own failure? Like Peter, we find ourselves in this position of acting contrary to our heart intentions. Try as we might our efforts often fall short of our intentions. Jesus had warned him; Jesus even prayed for him. Please understand I believe that the answer surely is in the reality that Christ has set us free from the overpowering control of sin. In no way do I want to diminish the sacrificial work of Christ, the victory He has already won over sin. So why do we still sin? There has to be more. Dallas Willard says this about Peter, "All of his sincere and good intentions, even though specifically alerted by Jesus' prediction and warning a few hours earlier, were not able to withstand the automatic tendencies ingrained in his flesh and activated by the circumstances". We must understand that good intentions are not enough. We have relied on "trying" for too long. We must realize that there are latent tendencies, call them habits, that exist even after Christ has broken the power of sin in our lives.
Christ came to set us free from bondage to these ingrained tendencies or a hypocritical existence pretending to be something we are not. Christ did not bid us to come and follow Him and He would give us the appearance of transformation. No, He came to give this life to us in reality not just in theory. The Scripture promises that you will never face a temptation that is not common to man or beyond your ability to withstand. Indeed God is faithful and compassionate toward us and He promises to give us "strength of resistance and the power of endurance". He has promised that He will provide a way of escaping sins grasp. (1 Corinthians 10:13 AMP) Now whether we choose this path of escape or not is another matter. We have in fact, been given a certain victory over the power of sin. Peter was specifically warned and then given what I believe was a way out or at least a way through the temptation he was about to face. When Christ invited him to join Him in the garden for prayer, He was modeling for him a solution to combating these ingrained tendencies of his flesh. Christ was demonstrating that our battle with the flesh is not one that can be attempted with a frontal assault. He tells Peter that it is imperative that in the face of an imminent attack to be vigilant. He helps us to see how prayer positions us and prepares us for the battles we will most certainly face. Jesus tells Peter, "PRAY, pray that you do not yield to this temptation". Christ tells him what each and every one of us have learned, "The spirit is willing but the flesh is weak". The Message puts it this way, "There is a part of you that is eager, ready for anything in God. But there's another part that's as lazy as an old dog sleeping by the fire."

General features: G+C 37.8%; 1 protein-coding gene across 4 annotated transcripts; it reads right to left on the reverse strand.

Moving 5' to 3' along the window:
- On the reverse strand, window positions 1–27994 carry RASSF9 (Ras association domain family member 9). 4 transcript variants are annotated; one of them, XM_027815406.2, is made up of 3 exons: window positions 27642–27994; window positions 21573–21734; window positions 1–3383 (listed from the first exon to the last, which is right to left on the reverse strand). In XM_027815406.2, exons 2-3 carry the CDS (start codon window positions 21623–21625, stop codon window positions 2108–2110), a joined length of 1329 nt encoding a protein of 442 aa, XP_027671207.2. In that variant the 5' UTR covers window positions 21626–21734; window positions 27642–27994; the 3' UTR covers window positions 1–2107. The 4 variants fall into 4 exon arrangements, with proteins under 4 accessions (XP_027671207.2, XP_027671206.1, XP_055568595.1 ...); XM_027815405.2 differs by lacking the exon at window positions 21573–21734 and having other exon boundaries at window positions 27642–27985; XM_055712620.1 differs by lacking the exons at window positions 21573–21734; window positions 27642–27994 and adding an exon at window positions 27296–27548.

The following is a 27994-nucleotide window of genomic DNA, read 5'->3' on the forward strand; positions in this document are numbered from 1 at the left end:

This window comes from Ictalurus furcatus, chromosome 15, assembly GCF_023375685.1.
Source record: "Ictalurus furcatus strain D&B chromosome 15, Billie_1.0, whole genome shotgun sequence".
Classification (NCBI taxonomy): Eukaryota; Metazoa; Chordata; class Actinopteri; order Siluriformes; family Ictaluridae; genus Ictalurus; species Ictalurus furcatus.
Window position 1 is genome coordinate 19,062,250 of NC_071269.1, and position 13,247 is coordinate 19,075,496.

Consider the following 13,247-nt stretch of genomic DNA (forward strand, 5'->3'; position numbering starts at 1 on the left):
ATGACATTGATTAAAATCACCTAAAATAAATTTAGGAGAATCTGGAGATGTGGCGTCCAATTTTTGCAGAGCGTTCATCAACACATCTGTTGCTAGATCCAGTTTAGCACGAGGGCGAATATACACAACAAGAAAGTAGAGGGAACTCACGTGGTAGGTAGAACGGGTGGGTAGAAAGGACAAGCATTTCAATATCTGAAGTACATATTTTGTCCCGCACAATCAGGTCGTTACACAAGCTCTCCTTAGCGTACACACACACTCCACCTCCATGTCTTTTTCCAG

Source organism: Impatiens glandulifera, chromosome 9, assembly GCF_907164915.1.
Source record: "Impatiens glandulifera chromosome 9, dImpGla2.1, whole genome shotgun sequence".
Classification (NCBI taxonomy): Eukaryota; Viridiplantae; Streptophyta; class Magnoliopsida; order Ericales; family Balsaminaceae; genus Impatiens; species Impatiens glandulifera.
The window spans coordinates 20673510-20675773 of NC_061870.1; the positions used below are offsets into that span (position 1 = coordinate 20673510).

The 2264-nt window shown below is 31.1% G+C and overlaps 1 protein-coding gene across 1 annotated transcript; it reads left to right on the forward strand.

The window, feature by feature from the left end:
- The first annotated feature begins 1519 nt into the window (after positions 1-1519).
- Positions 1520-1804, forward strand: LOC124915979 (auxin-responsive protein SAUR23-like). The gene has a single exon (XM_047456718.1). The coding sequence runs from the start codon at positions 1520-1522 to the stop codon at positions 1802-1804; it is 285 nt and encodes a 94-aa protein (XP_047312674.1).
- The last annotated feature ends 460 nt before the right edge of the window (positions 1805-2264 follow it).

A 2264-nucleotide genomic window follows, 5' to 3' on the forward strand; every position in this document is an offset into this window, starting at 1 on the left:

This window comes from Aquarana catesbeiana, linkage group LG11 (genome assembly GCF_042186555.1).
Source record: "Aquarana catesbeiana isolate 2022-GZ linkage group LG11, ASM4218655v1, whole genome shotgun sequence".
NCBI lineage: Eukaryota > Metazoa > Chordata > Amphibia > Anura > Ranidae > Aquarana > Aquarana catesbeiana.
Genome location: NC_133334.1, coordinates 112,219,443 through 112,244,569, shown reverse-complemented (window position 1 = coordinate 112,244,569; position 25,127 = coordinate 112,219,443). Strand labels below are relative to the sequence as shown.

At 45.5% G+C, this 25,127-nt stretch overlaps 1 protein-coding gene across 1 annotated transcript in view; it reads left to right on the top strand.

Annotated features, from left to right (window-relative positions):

Disciplines are, in essence, activities in our power that enable us, by grace, to do what we cannot do by direct effort.
Jesus is trying to teach Peter how to weaponize prayer, how to use prayer as a discipline against the ingrained tendencies of his flesh that are warring against his spirit. Dallas Willard defines discipline this way, "Disciplines are, in essence, activities in our power that enable us, by grace, to do what we cannot do by direct effort--by 'just trying'." They are, "Necessary components of life with Christ--they are simply activities that we undertake, activities in our power. They are something we do that enables us to disrupt evil habits and patterns in our lives and receive grace to enable us to grow increasingly toward easy, routine obedience to Christ." Christ is showing Peter that the only way you can overcome the temptations you face in life is not through direct effort but rather by developing the spiritual character of Christ within you and by replacing the ingrained habits, failed responses and lusts with new ingrained spiritual character. There are simply no short-cuts. Without the cross, we would have no power to exercise over sin. But without spiritual growth and formation, we will never experience that power.